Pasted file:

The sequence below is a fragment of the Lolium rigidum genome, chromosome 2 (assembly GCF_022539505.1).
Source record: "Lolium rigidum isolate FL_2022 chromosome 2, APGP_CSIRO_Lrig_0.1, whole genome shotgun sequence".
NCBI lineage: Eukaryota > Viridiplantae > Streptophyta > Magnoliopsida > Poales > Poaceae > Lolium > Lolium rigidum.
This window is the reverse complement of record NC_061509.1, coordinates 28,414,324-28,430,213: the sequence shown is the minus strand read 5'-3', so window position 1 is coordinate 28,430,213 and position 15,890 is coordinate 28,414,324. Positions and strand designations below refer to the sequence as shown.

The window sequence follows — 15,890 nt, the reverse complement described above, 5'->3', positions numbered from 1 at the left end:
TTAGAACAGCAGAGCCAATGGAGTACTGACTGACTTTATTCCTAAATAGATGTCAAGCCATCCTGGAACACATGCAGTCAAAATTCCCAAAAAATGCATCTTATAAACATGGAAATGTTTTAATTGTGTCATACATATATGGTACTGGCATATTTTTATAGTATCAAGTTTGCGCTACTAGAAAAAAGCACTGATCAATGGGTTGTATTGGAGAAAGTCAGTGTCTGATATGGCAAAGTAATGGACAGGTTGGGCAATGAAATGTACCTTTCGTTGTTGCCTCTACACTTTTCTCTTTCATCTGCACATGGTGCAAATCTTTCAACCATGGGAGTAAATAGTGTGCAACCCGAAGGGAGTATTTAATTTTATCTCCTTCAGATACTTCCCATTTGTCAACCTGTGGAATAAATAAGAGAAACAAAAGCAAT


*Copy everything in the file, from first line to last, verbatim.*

The sequence below is a fragment of the Lolium rigidum genome, chromosome 2 (assembly GCF_022539505.1).
Source record: "Lolium rigidum isolate FL_2022 chromosome 2, APGP_CSIRO_Lrig_0.1, whole genome shotgun sequence".
NCBI lineage: Eukaryota > Viridiplantae > Streptophyta > Magnoliopsida > Poales > Poaceae > Lolium > Lolium rigidum.
This window is the reverse complement of record NC_061509.1, coordinates 28,414,324-28,430,213: the sequence shown is the minus strand read 5'-3', so window position 1 is coordinate 28,430,213 and position 15,890 is coordinate 28,414,324. Positions and strand designations below refer to the sequence as shown.

The window sequence follows — 15,890 nt, the reverse complement described above, 5'->3', positions numbered from 1 at the left end:
TTAGAACAGCAGAGCCAATGGAGTACTGACTGACTTTATTCCTAAATAGATGTCAAGCCATCCTGGAACACATGCAGTCAAAATTCCCAAAAAATGCATCTTATAAACATGGAAATGTTTTAATTGTGTCATACATATATGGTACTGGCATATTTTTATAGTATCAAGTTTGCGCTACTAGAAAAAAGCACTGATCAATGGGTTGTATTGGAGAAAGTCAGTGTCTGATATGGCAAAGTAATGGACAGGTTGGGCAATGAAATGTACCTTTCGTTGTTGCCTCTACACTTTTCTCTTTCATCTGCACATGGTGCAAATCTTTCAACCATGGGAGTAAATAGTGTGCAACCCGAAGGGAGTATTTAATTTTATCTCCTTCAGATACTTCCCATTTGTCAACCTGTGGAATAAATAAGAGAAACAAAAGCAAT